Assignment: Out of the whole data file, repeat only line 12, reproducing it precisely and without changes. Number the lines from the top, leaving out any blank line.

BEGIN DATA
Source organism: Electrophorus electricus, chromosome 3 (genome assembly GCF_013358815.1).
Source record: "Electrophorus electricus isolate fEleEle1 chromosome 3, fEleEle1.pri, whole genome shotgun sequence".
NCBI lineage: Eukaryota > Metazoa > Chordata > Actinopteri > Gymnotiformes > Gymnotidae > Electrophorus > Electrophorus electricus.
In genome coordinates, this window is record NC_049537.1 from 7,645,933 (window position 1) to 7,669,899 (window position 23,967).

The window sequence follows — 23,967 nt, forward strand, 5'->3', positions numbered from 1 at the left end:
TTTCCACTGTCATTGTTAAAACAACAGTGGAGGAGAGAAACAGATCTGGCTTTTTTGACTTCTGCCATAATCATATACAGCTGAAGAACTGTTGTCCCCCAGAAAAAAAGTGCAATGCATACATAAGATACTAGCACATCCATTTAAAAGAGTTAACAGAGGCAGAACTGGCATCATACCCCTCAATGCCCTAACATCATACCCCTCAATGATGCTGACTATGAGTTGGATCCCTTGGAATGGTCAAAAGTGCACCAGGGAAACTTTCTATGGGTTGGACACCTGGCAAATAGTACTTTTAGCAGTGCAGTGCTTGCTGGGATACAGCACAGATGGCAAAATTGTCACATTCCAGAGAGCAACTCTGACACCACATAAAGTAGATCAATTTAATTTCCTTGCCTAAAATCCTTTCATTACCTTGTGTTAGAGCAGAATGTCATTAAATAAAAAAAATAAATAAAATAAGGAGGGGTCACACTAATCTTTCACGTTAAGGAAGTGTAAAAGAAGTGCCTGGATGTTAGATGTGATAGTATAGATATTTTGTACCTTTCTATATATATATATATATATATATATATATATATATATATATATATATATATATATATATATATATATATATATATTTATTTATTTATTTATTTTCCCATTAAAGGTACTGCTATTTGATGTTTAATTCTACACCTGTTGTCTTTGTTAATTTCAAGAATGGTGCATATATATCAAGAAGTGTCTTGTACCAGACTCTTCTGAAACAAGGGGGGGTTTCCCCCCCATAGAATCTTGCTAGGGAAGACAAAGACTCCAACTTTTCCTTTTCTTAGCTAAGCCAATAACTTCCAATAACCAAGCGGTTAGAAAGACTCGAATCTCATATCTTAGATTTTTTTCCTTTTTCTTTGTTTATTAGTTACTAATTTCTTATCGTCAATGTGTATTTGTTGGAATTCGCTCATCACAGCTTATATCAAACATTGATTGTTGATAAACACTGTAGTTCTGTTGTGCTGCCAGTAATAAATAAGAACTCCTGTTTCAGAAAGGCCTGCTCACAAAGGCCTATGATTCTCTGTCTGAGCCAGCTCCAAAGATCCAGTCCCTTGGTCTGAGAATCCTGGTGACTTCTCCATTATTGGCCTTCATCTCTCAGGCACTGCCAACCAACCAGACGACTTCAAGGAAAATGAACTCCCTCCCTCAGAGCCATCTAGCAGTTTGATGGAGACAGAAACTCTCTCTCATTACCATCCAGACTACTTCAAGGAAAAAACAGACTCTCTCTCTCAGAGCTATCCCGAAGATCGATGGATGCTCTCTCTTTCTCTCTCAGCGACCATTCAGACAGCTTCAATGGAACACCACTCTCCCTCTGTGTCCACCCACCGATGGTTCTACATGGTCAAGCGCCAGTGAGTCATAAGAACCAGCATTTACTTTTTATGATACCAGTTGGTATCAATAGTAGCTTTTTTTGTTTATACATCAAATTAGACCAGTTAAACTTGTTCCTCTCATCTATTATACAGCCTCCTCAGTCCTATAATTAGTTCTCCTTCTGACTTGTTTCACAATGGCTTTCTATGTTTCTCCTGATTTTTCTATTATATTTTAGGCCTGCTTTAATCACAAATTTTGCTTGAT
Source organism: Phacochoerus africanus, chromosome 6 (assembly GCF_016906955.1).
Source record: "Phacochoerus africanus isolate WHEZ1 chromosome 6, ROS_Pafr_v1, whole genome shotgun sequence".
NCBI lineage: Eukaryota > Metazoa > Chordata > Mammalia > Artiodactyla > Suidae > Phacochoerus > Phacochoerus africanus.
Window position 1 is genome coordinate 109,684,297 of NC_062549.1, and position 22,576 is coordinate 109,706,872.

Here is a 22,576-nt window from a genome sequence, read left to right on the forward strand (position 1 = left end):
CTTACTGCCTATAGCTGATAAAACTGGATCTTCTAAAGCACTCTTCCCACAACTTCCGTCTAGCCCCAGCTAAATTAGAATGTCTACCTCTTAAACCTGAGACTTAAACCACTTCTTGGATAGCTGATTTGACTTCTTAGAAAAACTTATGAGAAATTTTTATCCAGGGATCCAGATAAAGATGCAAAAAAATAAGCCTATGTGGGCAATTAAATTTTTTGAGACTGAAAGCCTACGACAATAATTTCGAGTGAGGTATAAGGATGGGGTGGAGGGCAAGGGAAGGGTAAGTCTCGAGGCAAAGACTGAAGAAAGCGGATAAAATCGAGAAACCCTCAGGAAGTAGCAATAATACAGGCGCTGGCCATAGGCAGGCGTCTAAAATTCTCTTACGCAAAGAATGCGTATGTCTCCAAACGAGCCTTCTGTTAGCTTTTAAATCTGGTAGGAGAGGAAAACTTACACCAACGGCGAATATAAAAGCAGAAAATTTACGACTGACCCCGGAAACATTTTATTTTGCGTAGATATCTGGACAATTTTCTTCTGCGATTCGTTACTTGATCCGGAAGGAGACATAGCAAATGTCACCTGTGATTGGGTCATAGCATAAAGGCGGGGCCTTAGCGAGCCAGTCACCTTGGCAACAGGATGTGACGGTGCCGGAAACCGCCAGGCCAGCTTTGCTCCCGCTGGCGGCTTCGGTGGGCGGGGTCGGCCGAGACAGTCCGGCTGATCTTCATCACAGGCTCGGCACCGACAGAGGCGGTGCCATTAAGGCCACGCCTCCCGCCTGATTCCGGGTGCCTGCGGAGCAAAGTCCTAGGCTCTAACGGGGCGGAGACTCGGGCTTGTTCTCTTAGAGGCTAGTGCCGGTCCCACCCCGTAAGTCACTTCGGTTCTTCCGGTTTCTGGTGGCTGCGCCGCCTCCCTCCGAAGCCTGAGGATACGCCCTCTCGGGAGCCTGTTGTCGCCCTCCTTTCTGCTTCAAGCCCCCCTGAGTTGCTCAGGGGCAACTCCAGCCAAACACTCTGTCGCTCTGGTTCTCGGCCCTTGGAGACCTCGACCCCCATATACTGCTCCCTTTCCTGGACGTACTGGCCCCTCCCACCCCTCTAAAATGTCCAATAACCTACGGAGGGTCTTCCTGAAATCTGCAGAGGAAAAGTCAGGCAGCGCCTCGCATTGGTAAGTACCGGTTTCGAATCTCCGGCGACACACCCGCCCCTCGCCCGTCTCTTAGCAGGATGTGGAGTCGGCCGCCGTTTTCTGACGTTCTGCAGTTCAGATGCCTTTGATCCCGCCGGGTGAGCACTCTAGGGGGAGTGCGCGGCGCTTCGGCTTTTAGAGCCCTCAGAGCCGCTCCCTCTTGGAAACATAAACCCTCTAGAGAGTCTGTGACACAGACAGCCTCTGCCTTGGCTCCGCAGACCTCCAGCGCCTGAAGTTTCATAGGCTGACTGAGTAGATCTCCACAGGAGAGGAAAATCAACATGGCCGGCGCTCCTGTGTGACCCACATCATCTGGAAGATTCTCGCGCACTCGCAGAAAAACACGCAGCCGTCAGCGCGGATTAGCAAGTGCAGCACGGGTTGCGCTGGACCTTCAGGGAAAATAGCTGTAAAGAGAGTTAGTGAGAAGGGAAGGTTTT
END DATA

CTTACTGCCTATAGCTGATAAAACTGGATCTTCTAAAGCACTCTTCCCACAACTTCCGTCTAGCCCCAGCTAAATTAGAATGTCTACCTCTTAAACCTGAGACTTAAACCACTTCTTGGATAGCTGATTTGACTTCTTAGAAAAACTTATGAGAAATTTTTATCCAGGGATCCAGATAAAGATGCAAAAAAATAAGCCTATGTGGGCAATTAAATTTTTTGAGACTGAAAGCCTACGACAATAATTTCGAGTGAGGTATAAGGATGGGGTGGAGGGCAAGGGAAGGGTAAGTCTCGAGGCAAAGACTGAAGAAAGCGGATAAAATCGAGAAACCCTCAGGAAGTAGCAATAATACAGGCGCTGGCCATAGGCAGGCGTCTAAAATTCTCTTACGCAAAGAATGCGTATGTCTCCAAACGAGCCTTCTGTTAGCTTTTAAATCTGGTAGGAGAGGAAAACTTACACCAACGGCGAATATAAAAGCAGAAAATTTACGACTGACCCCGGAAACATTTTATTTTGCGTAGATATCTGGACAATTTTCTTCTGCGATTCGTTACTTGATCCGGAAGGAGACATAGCAAATGTCACCTGTGATTGGGTCATAGCATAAAGGCGGGGCCTTAGCGAGCCAGTCACCTTGGCAACAGGATGTGACGGTGCCGGAAACCGCCAGGCCAGCTTTGCTCCCGCTGGCGGCTTCGGTGGGCGGGGTCGGCCGAGACAGTCCGGCTGATCTTCATCACAGGCTCGGCACCGACAGAGGCGGTGCCATTAAGGCCACGCCTCCCGCCTGATTCCGGGTGCCTGCGGAGCAAAGTCCTAGGCTCTAACGGGGCGGAGACTCGGGCTTGTTCTCTTAGAGGCTAGTGCCGGTCCCACCCCGTAAGTCACTTCGGTTCTTCCGGTTTCTGGTGGCTGCGCCGCCTCCCTCCGAAGCCTGAGGATACGCCCTCTCGGGAGCCTGTTGTCGCCCTCCTTTCTGCTTCAAGCCCCCCTGAGTTGCTCAGGGGCAACTCCAGCCAAACACTCTGTCGCTCTGGTTCTCGGCCCTTGGAGACCTCGACCCCCATATACTGCTCCCTTTCCTGGACGTACTGGCCCCTCCCACCCCTCTAAAATGTCCAATAACCTACGGAGGGTCTTCCTGAAATCTGCAGAGGAAAAGTCAGGCAGCGCCTCGCATTGGTAAGTACCGGTTTCGAATCTCCGGCGACACACCCGCCCCTCGCCCGTCTCTTAGCAGGATGTGGAGTCGGCCGCCGTTTTCTGACGTTCTGCAGTTCAGATGCCTTTGATCCCGCCGGGTGAGCACTCTAGGGGGAGTGCGCGGCGCTTCGGCTTTTAGAGCCCTCAGAGCCGCTCCCTCTTGGAAACATAAACCCTCTAGAGAGTCTGTGACACAGACAGCCTCTGCCTTGGCTCCGCAGACCTCCAGCGCCTGAAGTTTCATAGGCTGACTGAGTAGATCTCCACAGGAGAGGAAAATCAACATGGCCGGCGCTCCTGTGTGACCCACATCATCTGGAAGATTCTCGCGCACTCGCAGAAAAACACGCAGCCGTCAGCGCGGATTAGCAAGTGCAGCACGGGTTGCGCTGGACCTTCAGGGAAAATAGCTGTAAAGAGAGTTAGTGAGAAGGGAAGGTTTT